Re: Moore's law

Michael Nielsen (
Tue, 7 Jul 1998 21:47:59 -0600 (MDT)

On Sat, 27 Jun 1998, Dan Clemmensen wrote:

> Michael Nielsen wrote:
> >
> > Playing Devil's Advocate here...
> No problem with devil's advocacy. Please take my responses constructivly
> and not as an argument. As I see it, we are exploring the problem
> together.

Okay. I'm having fun with it, and your arguments have made me less pessimistic than before.

I may as well state one of my main interests in this: whether we'll ever have enough computational power to set up a good "breeding ground" for AIs -- an artificial environment optimized to produce artifical intelligence by means of selective pressure. Using proctonumerology, I'd guess a figure of about 10^40 operations ought to be enough.

> > On Fri, 26 Jun 1998, Dan Clemmensen wrote:
> >
> > > Michael Nielsen wrote:
[memory addressing overhead]
> Addressing in a nanomechanical system occurs only as part of a read or write
> operation. When no I/O is occurring, no energy is dissipated. Dissipation per
> access depends on the size of the memory, O(logN) for random access,
> which is negligible and is mitigated further by caching.

I don't know how the proposed nanomechanical schemes work. In commonly used electronic schemes, I believe that the depth is O(log N) for random access, but the number of operations is O(N log N), at least in the schemes I'm familiar with. Are you absolutely sure that the number of operations in a nanomechanical addressing systems is O(log N)?

On a side note, I really need to read "Nanosystems" one of these days...

> > > Three-dimensional
> > > storage in a nonomechanical system, using 100 atoms per bit alllows
> > > a fair number of extra atoms for "overhead" functions such as support
> > > and heat-conduction. The energy dissipated to read or write a bit
> > > nanomechanically should be very small compared to that needed by current
> > > technology,
> >
> > Well, it would need to be. Suppose (conservatively), that you are going
> > to have 10^6 layers, each storing bits with a density of 100 atoms / bit;
> > a storage density of 1 bit for every few nanometers squared. Such a
> > device will have roughly 10^12 more bits stored on it than current
> > commerical chips. I forget the exact numbers, but the dissipation rate
> > per logical operation is something like 10^6 kT in current chips. That
> > means you have a major problem unless everything is done completely
> > dissipation free.
> >
> I'm not sure that 10^6 layers is conservative. It's nanomechanically conservative
> from a static structural standpoint (i.e., we could build it) but not from a
> Moore's Law standpoint. We started this discussion with Moore's law in 2020.

Okay. I am, I suppose, trying to see how far we can push the 3d architecture idea at this point. We already do it to some extent -- I am told that 20 layers is not that uncommon in a chip -- but I would like to know how much further we can go; can we drop the 2020 date?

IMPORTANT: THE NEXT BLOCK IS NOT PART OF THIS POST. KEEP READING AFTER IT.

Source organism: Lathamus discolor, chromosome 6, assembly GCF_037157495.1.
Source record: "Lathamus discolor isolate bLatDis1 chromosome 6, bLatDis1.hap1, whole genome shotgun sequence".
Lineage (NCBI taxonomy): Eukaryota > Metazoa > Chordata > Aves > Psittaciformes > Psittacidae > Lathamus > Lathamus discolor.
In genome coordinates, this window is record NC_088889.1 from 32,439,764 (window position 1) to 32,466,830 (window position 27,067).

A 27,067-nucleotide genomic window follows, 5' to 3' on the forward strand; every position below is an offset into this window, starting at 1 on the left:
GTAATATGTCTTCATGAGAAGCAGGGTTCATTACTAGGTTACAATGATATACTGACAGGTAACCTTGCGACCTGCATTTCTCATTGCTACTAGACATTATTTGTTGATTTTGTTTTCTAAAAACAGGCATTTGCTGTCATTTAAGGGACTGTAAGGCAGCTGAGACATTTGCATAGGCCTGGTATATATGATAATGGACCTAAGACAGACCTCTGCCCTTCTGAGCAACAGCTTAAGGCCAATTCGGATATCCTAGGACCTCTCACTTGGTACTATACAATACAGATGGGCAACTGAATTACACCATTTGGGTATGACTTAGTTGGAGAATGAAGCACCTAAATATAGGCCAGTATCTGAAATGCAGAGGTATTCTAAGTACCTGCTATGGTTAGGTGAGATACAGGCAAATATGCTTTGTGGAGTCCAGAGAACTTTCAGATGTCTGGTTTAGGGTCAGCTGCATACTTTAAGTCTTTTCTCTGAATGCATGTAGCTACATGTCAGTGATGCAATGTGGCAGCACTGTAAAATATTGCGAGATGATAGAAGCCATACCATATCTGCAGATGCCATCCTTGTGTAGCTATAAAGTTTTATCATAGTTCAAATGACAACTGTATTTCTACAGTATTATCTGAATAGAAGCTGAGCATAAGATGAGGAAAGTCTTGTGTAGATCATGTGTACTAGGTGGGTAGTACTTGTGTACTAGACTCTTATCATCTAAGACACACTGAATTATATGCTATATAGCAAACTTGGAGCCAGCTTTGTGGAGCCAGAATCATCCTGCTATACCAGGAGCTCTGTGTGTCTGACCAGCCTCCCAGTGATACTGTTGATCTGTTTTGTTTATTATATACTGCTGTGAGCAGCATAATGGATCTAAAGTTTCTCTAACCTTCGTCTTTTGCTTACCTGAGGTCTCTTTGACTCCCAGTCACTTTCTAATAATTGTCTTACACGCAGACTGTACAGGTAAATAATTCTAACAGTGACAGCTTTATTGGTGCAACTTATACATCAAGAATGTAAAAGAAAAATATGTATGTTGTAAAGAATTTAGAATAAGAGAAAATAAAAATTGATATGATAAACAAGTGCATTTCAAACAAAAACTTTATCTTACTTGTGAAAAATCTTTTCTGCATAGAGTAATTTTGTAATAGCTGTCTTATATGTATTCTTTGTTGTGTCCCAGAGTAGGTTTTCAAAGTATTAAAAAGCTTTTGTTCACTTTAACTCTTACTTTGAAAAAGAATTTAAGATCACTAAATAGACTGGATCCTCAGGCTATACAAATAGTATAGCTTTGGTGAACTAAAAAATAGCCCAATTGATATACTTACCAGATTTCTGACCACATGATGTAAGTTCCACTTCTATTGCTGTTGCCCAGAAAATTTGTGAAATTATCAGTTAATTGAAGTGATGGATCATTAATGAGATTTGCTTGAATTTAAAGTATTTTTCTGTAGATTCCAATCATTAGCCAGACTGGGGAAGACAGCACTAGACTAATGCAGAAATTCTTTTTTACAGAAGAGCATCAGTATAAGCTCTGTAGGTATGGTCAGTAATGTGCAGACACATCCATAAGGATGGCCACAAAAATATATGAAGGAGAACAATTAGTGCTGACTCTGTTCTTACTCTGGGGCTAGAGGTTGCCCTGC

> Moore's law ( in one form) calls for doubling density every 1.5 years, or roughly
> an increase of 16,000 by 2020. I can get this with an areal decrease from the current
> 10^6 nm^2/bit to 50 nm^2/bit without going into the third dimension at all. It's not
> unreasonable to assume a decrease in energy per I/O on the same order, so I don't
> have to invoke any of the other mechanisms.


> > > and diamondoid should be able to operate at much higher
> > > temperatures than silicon-based devices. Diamondoid is a much better conductor
> > > of heat than silicon, also.
> >
> > These are good points, but they only buy you a tiny amount.
> As you see from the above, these points can affect the densities by a factor
> of ten to one hundred or so.

Okay. That's quite a non-trivial gain. Of course, those technologies may run into their own problems (remember bubble memories?), but they're certainly possibilities I wasn't aware of.

> By contrast, you raise the issue of error correction.
> However, even very powerful ECC schemes require less than doubling the amount
> of volume needed to store a word.

That's not really true. To do fault-tolerant computation the best known overhead, so far as I know, goes polylogarithmically in the size of the computation, with some (fairly large) constant factor in front of the first term in the polylog factor.

The error correction schemes you are talking about will buy you a little, but ultimately, fixing one bit errors goes only a tiny way to fixing the error problem. Much more powerful error correction techniques are needed to really solve the error problem, unless, as in today's computers, you have an incredibly low fundamental error rate. Even then, there's a real question of how many operations you want to do. If you "only" want to do 10^{17} operations, then error rates of about 10^{-17} are fine -- which is why today's computers don't use error correctyion. Presumably, for AI we would like to do far more operations than that -- on the order of 10^{30} does not seem unreasonable.

Assuming a fundamental error rate of about 10^{-5} for reversible computation, that implies a heavy error correction overhead. Doing a calculation of how much overhead for error correction would be required would take quite a while, but it's safe to say that most of the work going on in the computer would actually be error correction, not computation.

If I can find the time, I'll try to look up some of the papers analyzing errors in reversible computation. As I recall, there were a few in the early 80s, which I've never read.

Michael Nielsen